Farming Never Sleeps – Harvest Week 8: Tue/Wed/Thurs Delivery, July 30th, 31st & Aug 1st, 2013
Farmer John Writes … Farming Never Sleeps
Extended Season Shares
Extend your CSA season with a full or half Extended Season Share (4 or 2 boxes of mostly storage vegetables delivered after the end of the regular season and before Thanksgiving). Send a check for $120 for a 4-box share, or $60 for a 2-box share to:Extended Season, Angelic Organics, 1547 Rockton Rd, Caledonia, IL 61011
Very cool. Two showers.
Probably our coldest day ever for a sweet corn harvest, in the high 50’s
Best sweet corn ever. Tomatoes, peppers, eggplant, melons all coming on strong. Best crop of onions ever. (More elsewhere in this newsletter about why we have such wonderful crops.)
Storage Tip from a Shareholder
I joined Angelic Organics in 1995. Since my husband is a “junk food junkie” I pretty much eat the entire contents of the box by myself during the week. Besides finding room in my fridge every Thursday my biggest problem has been storage. It was hard to keep the vegetables fresh until I could consume them. I tried many methods, but only came up with a “keeper” last year.
During the “off season” when I am no longer getting my box, I save containers from the produce I do get. Plastic bags from “romaine hearts”, plastic boxes from the Costco salad mix, bags from baby spinach, all are designed to keep this commercial produce fresh for the maximum amount of time. I put everything into these bags and boxes, not just greens, and they work pretty well.
I hope that this idea works for others or if someone has a better method they will share it with the rest of us. ~Beth
More from Shareholders
Visit us often at www.facebook.com/angelicorganics , where we post exciting farm news, and shareholders post recipes, tips, & photos.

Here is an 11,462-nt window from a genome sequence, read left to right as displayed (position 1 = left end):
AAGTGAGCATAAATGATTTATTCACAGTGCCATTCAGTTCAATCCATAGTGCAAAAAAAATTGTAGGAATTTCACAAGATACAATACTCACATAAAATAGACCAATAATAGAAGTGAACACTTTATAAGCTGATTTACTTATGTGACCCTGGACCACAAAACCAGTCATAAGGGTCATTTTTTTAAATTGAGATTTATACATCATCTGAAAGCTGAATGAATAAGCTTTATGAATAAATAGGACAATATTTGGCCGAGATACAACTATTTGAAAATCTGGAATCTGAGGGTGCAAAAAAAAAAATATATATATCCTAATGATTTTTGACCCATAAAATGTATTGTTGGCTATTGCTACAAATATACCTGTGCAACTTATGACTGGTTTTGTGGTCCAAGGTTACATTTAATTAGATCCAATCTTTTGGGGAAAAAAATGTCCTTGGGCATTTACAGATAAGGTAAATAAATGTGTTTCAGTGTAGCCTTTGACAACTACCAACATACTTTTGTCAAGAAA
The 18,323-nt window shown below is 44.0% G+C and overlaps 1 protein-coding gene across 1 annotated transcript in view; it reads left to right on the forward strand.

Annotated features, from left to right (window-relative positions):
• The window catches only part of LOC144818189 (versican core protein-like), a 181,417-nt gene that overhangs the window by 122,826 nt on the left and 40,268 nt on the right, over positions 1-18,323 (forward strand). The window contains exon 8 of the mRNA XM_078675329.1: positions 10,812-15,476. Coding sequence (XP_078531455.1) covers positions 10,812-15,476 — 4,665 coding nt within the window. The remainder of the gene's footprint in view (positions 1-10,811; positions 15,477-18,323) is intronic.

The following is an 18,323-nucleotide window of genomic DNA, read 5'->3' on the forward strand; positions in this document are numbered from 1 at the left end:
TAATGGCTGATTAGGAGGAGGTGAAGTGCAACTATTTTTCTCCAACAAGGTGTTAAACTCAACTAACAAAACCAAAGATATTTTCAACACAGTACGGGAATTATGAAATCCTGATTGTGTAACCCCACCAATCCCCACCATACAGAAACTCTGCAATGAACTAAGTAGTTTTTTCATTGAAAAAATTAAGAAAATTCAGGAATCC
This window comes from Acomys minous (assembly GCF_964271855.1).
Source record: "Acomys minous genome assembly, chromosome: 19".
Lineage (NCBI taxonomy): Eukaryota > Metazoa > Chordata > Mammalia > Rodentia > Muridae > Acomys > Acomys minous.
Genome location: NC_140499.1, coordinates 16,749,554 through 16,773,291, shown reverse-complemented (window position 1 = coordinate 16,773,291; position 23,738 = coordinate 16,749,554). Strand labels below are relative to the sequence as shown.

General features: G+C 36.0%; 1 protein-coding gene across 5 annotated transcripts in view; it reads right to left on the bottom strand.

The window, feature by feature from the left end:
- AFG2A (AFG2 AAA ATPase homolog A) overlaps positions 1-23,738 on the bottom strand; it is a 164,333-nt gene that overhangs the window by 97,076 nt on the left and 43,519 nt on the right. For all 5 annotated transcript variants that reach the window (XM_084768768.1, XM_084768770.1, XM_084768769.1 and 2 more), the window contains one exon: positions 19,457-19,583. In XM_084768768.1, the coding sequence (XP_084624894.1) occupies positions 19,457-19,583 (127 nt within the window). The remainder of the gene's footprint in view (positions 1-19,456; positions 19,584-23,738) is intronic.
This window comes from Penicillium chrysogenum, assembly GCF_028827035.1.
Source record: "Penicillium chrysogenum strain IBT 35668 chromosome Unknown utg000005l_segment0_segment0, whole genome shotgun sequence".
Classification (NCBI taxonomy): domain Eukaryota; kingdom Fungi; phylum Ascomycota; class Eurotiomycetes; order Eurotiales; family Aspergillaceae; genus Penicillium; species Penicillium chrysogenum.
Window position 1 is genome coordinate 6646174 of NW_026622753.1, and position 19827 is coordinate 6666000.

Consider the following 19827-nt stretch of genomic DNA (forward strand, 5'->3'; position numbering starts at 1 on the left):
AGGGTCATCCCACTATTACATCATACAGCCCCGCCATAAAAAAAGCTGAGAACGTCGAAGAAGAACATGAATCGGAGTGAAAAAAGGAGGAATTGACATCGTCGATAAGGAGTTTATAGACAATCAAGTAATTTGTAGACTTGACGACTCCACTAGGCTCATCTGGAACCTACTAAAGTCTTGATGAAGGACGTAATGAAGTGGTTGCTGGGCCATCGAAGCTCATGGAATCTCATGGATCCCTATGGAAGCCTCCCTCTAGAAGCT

You might wonder how we are able to get such spectacular crops in the absence of high powered synthetic fertilizers. It’s a synergy of many systems, but our policy of having the fields two years in cover crops (alfalfa, clover, and timothy) followed by two years of vegetable production is probably the most impactful of all of our fertility policies. Our field of popcorn this year (see photo below) is proof of the contribution a cover crop the prior year makes to the following year’s crop.
Popcorn on left was in a cover crop last year. Popcorn on right was not in a cover crop last year. We could have mitigated this popcorn fertility shortfall with an application of compost last fall, but by the time the popcorn was harvested, it was too late to get the compost on the ground and worked into the soil.
Planting cover crops and working with compost are two very exciting things for me on the farm. They make me a bit delirious with enthusiasm.
Farming Never Sleeps
The two things I am most conscientious about with growing are our fertility program and getting things done on time. Fertility will get us nowhere without getting things done on time always, no matter what. So, timeliness is another very important component of our fertility program. So is our GPS system (by avoiding compaction), our composting program, subsoiling, biodynamic preparations, weed control, soil inoculants, equipment maintenance (timeliness, again) and, of course, careful planning. It’s no wonder a farmer’s work is never done.
Stay Close to Your Farm
Visit us often at www.facebook.com/angelicorganics , where we post exciting farm developments regularly. We invite you to post about your CSA experience there, too.
Adventures at the Angelic Organics Learning Center
Looking for a fun way to connect with your family, enjoy a last hurrah of the summer AND show off your family’s skills? Then come on out to the farm for Angelic Organics Learning Center’s first-ever Family Farm Summer Challenge Day on Saturday, August 17th, 1 – 5 p.m. Work together as a family to complete fun farm games and challenges. Please register for each family member age 6 and up. Go to http://www.learngrowconnect.org/node/4869
Please Note: this summary is written before you receive your box—please be aware that some guesswork is involved. As always, be sure to thoroughly wash all of your vegetables.
Brassicas – maybe cabbage
Fruiting Crops – watermelon, summer squash (Zucchini, Yellow or Patty Pan), cucumbers, green peppers, eggplant, sweet corn, tomatoes, maybe hot peppers
Rooting Crops – carrots
Cooking Greens – maybe kale
Alliums – sweet onions
Apium – celery, fennel